Because of this personal connection, I am incredibly touched by Shelley's efforts. Any time I am having a bad day, it heartens me to be able to look around and think of all the kindnesses we do for one another that aren't necessarily required of us, kindnesses given freely to strangers who will never know us, who will perhaps never meet us, but whose lives are improved by the goodness inherent in our deeds. It is proof that human beings are probably capable of ending most of the strife and pain in the world if we can gather our collective will and marry it to our compassion and ingenuity. In this respect, we are truly and profoundly miraculous.
I can think of a lot of issues that need this kind of collective miracle, but the HIV crisis in Africa would be high on my list of problems that could be solved if we wanted. Yes, there are practical problems: trying to devise distribution chains for medication in remote locations; teaching people all across a continent from a panoply of cultures that are not slaves to time or regiment how to deal with a drug cocktail that requires a consistent routine; overcoming cultural barriers to learning preventative care and safer sex practices; even the basic difficulty of maintaining peace in order to make delivery of materials. These are just a few of the challenges.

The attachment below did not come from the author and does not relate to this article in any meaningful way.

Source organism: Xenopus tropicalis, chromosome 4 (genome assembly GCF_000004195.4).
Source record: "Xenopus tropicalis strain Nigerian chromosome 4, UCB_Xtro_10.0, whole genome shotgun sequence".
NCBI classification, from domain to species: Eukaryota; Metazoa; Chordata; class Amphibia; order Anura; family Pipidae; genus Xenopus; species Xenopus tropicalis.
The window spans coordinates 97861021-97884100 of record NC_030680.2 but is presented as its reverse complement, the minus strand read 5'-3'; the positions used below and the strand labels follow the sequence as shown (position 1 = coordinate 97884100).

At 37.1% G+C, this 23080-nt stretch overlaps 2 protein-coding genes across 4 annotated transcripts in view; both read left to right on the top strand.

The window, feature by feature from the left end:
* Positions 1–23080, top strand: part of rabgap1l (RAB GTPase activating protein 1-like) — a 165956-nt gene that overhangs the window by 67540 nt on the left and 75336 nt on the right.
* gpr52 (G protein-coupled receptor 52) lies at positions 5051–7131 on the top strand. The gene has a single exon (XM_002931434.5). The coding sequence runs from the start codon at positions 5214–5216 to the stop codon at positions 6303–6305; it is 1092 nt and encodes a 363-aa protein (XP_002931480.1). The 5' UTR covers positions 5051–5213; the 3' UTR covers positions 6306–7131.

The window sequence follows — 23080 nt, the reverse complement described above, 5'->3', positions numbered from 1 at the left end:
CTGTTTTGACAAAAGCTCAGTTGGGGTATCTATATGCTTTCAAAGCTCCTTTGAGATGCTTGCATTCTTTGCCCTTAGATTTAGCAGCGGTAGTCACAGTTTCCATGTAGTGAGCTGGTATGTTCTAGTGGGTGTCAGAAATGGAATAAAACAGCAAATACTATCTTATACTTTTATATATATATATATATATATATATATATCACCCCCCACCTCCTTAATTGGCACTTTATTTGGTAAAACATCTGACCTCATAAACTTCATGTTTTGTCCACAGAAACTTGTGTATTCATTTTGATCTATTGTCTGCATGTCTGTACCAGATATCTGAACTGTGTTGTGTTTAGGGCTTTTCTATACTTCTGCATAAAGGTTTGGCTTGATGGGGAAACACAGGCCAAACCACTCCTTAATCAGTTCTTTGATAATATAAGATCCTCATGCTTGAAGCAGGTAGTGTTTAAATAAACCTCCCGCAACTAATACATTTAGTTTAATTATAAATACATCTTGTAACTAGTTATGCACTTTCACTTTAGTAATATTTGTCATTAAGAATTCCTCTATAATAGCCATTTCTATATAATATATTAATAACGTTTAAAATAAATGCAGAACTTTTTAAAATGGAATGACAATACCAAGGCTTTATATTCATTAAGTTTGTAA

Just looking at the meager list I have propounded, I acknowledge: it's a logistical nightmare of epic proportions. But so is the crisis. Too many people -- young and old, men, women, and children -- are dying every day from a disease that the western world has engineered out of terminal status and into a condition treated more as a chronic illness.
Those of us on top have this strange self-delusion that we will always be here. That unearned and unrealistic certainty has been called a lot of things in human history: manifest destiny, American exceptionalism, to name a couple. A good student of history realizes that the circumstances that make up the differences, though, could be reversed on us. Eventually, even Rome fell. A significant earthquake along the West Coast, a biological agent released widely, or hell, a complete and extended lack of confidence in the market, could cripple an already limping country, and the hysteria and fear that followed could reduce our once great nation, frankly, to so much anarchic dust. In that circumstance, would we really want those with the ability to provide us aid and assistance in our darkest hour to decide that reaching out would be too logistically difficult to bother?